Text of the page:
Overseas fee income grows again as share of total

The UK’s universities increased their income from overseas students once again last year, with their fee payments rising to 12.7 per cent of total income.

March 5, 2015

The rise, which came despite continued anxieties over the impact of the government’s visa regime on recruitment from outside the European Union, is revealed in income and expenditure figures for UK higher education institutions published today by the Higher Education Statistics Agency.

Total income for the UK sector was £30.7 billion in 2013-14, up from £29.1 billion the previous year (a 5.5 per cent rise). Expenditure rose to £29.4 billion, up from £.9 billion the previous year (a 5.4 per cent rise).

The largest source of income was “total tuition fees and education contracts”, accounting for £13.7 billion or 44.5 per cent of total income in 2013-14. That was up 17.3 per cent from £11.7 billion, or 40 per cent of total income, the previous year as the transition to the fees-based system continued.

Within 2013-14 income, fees from non-EU students were £3.9 billion, or 12.7 per cent of total income. That was a rise on 2012-13, when non-EU fee income was £3.5 billion, or 12.1 per cent of total income.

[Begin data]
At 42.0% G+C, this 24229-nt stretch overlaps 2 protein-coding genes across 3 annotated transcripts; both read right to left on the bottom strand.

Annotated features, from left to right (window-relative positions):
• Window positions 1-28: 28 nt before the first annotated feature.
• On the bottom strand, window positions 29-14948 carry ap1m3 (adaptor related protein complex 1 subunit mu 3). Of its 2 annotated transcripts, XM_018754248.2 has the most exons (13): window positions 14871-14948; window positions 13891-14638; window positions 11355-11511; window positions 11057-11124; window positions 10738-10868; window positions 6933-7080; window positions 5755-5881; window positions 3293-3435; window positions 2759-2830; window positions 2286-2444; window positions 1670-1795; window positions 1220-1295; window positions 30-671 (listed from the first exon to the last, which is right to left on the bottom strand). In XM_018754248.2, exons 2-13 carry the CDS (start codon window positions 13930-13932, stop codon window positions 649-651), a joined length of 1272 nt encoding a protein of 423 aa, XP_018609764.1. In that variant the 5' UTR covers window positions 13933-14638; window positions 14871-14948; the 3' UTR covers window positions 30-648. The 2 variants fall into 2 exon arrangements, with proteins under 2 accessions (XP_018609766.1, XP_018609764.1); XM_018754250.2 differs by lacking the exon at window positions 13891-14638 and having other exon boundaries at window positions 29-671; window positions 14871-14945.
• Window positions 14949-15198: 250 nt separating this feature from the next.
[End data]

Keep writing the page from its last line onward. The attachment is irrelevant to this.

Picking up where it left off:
The largest item of expenditure was academic staff costs, standing at £9 billion or 30.7 per cent of total expenditure. That was up from £8.5 billion, or 30.6 per cent of total expenditure, the previous year.

john.morgan@tesglobal.com

You've reached your article limit.

Register to continue

Registration is free and only takes a moment. Once registered you can read a total of 3 articles each month, plus:

  • Sign up for the editor's highlights
  • Receive World University Rankings news first
  • Get job alerts, shortlist jobs and save job searches
  • Participate in reader discussions and post comments
Register

Have your say

Log in or register to post comments

Featured Jobs

Most Commented

men in office with feet on desk. Vintage

Three-quarters of respondents are dissatisfied with the people running their institutions

A group of flamingos and a Marabou stork

A right-wing philosopher in Texas tells John Gill how a minority of students can shut down debates and intimidate lecturers – and why he backs Trump

A face made of numbers looks over a university campus

From personalising tuition to performance management, the use of data is increasingly driving how institutions operate

students use laptops

Researchers say students who use computers score half a grade lower than those who write notes

Canal houses, Amsterdam, Netherlands

All three of England’s for-profit universities owned in Netherlands